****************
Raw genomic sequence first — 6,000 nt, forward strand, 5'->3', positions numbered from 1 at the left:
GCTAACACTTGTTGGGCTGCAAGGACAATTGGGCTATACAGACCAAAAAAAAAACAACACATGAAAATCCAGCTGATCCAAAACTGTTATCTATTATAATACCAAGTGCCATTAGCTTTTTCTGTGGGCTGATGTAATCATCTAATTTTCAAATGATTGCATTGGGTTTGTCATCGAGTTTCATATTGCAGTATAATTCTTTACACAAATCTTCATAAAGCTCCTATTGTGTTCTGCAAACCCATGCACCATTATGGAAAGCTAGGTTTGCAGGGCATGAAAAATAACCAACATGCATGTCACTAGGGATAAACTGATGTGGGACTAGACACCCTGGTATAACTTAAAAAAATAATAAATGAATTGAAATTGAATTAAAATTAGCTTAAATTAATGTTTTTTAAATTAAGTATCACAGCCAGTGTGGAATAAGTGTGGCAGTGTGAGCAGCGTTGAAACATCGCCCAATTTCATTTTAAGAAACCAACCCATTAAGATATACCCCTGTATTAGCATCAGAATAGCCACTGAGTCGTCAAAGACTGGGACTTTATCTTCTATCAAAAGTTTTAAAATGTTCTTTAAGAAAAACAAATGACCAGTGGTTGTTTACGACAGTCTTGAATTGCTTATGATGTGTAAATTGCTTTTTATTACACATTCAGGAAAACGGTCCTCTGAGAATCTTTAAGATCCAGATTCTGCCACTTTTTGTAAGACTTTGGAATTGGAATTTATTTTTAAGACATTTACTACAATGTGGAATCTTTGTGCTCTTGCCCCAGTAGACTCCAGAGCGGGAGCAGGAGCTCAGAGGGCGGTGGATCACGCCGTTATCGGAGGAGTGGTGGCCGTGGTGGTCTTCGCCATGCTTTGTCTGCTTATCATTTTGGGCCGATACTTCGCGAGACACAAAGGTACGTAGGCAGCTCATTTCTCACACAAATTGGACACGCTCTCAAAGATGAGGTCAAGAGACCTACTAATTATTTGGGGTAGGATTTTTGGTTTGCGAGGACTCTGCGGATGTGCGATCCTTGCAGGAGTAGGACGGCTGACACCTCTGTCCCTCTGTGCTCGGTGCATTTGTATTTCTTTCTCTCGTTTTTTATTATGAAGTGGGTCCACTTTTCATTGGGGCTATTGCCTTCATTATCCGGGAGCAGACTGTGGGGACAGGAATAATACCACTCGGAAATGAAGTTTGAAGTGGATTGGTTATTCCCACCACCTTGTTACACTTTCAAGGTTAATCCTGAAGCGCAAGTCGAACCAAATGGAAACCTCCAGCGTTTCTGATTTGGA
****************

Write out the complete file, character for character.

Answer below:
Raw genomic sequence first — 6,000 nt, forward strand, 5'->3', positions numbered from 1 at the left:
GCTAACACTTGTTGGGCTGCAAGGACAATTGGGCTATACAGACCAAAAAAAAAACAACACATGAAAATCCAGCTGATCCAAAACTGTTATCTATTATAATACCAAGTGCCATTAGCTTTTTCTGTGGGCTGATGTAATCATCTAATTTTCAAATGATTGCATTGGGTTTGTCATCGAGTTTCATATTGCAGTATAATTCTTTACACAAATCTTCATAAAGCTCCTATTGTGTTCTGCAAACCCATGCACCATTATGGAAAGCTAGGTTTGCAGGGCATGAAAAATAACCAACATGCATGTCACTAGGGATAAACTGATGTGGGACTAGACACCCTGGTATAACTTAAAAAAATAATAAATGAATTGAAATTGAATTAAAATTAGCTTAAATTAATGTTTTTTAAATTAAGTATCACAGCCAGTGTGGAATAAGTGTGGCAGTGTGAGCAGCGTTGAAACATCGCCCAATTTCATTTTAAGAAACCAACCCATTAAGATATACCCCTGTATTAGCATCAGAATAGCCACTGAGTCGTCAAAGACTGGGACTTTATCTTCTATCAAAAGTTTTAAAATGTTCTTTAAGAAAAACAAATGACCAGTGGTTGTTTACGACAGTCTTGAATTGCTTATGATGTGTAAATTGCTTTTTATTACACATTCAGGAAAACGGTCCTCTGAGAATCTTTAAGATCCAGATTCTGCCACTTTTTGTAAGACTTTGGAATTGGAATTTATTTTTAAGACATTTACTACAATGTGGAATCTTTGTGCTCTTGCCCCAGTAGACTCCAGAGCGGGAGCAGGAGCTCAGAGGGCGGTGGATCACGCCGTTATCGGAGGAGTGGTGGCCGTGGTGGTCTTCGCCATGCTTTGTCTGCTTATCATTTTGGGCCGATACTTCGCGAGACACAAAGGTACGTAGGCAGCTCATTTCTCACACAAATTGGACACGCTCTCAAAGATGAGGTCAAGAGACCTACTAATTATTTGGGGTAGGATTTTTGGTTTGCGAGGACTCTGCGGATGTGCGATCCTTGCAGGAGTAGGACGGCTGACACCTCTGTCCCTCTGTGCTCGGTGCATTTGTATTTCTTTCTCTCGTTTTTTATTATGAAGTGGGTCCACTTTTCATTGGGGCTATTGCCTTCATTATCCGGGAGCAGACTGTGGGGACAGGAATAATACCACTCGGAAATGAAGTTTGAAGTGGATTGGTTATTCCCACCACCTTGTTACACTTTCAAGGTTAATCCTGAAGCGCAAGTCGAACCAAATGGAAACCTCCAGCGTTTCTGATTTGGA